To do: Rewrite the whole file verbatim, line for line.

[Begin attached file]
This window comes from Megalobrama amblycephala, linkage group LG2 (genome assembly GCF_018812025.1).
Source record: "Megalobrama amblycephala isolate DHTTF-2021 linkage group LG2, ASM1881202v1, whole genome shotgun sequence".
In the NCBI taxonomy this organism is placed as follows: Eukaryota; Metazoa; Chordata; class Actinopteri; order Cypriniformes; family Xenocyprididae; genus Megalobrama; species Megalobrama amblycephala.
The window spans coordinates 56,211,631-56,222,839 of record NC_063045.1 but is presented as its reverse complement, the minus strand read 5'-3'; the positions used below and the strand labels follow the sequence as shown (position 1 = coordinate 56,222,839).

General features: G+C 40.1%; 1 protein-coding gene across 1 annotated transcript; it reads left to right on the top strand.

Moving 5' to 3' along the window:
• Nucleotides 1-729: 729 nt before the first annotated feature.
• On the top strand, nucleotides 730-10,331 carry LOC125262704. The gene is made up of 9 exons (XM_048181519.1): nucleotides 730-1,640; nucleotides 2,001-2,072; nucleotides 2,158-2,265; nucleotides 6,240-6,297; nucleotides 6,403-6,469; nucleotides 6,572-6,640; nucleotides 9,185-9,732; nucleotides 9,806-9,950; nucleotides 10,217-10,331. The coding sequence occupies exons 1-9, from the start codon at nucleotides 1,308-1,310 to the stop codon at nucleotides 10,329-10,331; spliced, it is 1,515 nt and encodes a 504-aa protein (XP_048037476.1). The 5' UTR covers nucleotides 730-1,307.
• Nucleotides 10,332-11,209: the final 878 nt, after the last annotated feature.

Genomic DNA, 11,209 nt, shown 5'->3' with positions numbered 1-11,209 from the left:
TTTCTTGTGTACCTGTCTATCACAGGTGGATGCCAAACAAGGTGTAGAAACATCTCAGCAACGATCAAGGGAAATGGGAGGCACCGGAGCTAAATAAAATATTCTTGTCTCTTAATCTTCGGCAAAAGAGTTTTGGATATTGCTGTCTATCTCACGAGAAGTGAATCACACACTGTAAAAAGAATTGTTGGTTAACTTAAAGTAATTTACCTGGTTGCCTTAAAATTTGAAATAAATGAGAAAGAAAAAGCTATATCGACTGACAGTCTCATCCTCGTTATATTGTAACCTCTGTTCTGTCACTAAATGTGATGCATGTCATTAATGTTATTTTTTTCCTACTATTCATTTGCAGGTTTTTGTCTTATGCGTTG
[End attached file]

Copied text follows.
This window comes from Megalobrama amblycephala, linkage group LG2 (genome assembly GCF_018812025.1).
Source record: "Megalobrama amblycephala isolate DHTTF-2021 linkage group LG2, ASM1881202v1, whole genome shotgun sequence".
In the NCBI taxonomy this organism is placed as follows: Eukaryota; Metazoa; Chordata; class Actinopteri; order Cypriniformes; family Xenocyprididae; genus Megalobrama; species Megalobrama amblycephala.
The window spans coordinates 56,211,631-56,222,839 of record NC_063045.1 but is presented as its reverse complement, the minus strand read 5'-3'; the positions used below and the strand labels follow the sequence as shown (position 1 = coordinate 56,222,839).

General features: G+C 40.1%; 1 protein-coding gene across 1 annotated transcript; it reads left to right on the top strand.

Moving 5' to 3' along the window:
• Nucleotides 1-729: 729 nt before the first annotated feature.
• On the top strand, nucleotides 730-10,331 carry LOC125262704. The gene is made up of 9 exons (XM_048181519.1): nucleotides 730-1,640; nucleotides 2,001-2,072; nucleotides 2,158-2,265; nucleotides 6,240-6,297; nucleotides 6,403-6,469; nucleotides 6,572-6,640; nucleotides 9,185-9,732; nucleotides 9,806-9,950; nucleotides 10,217-10,331. The coding sequence occupies exons 1-9, from the start codon at nucleotides 1,308-1,310 to the stop codon at nucleotides 10,329-10,331; spliced, it is 1,515 nt and encodes a 504-aa protein (XP_048037476.1). The 5' UTR covers nucleotides 730-1,307.
• Nucleotides 10,332-11,209: the final 878 nt, after the last annotated feature.

Genomic DNA, 11,209 nt, shown 5'->3' with positions numbered 1-11,209 from the left:
TTTCTTGTGTACCTGTCTATCACAGGTGGATGCCAAACAAGGTGTAGAAACATCTCAGCAACGATCAAGGGAAATGGGAGGCACCGGAGCTAAATAAAATATTCTTGTCTCTTAATCTTCGGCAAAAGAGTTTTGGATATTGCTGTCTATCTCACGAGAAGTGAATCACACACTGTAAAAAGAATTGTTGGTTAACTTAAAGTAATTTACCTGGTTGCCTTAAAATTTGAAATAAATGAGAAAGAAAAAGCTATATCGACTGACAGTCTCATCCTCGTTATATTGTAACCTCTGTTCTGTCACTAAATGTGATGCATGTCATTAATGTTATTTTTTTCCTACTATTCATTTGCAGGTTTTTGTCTTATGCGTTG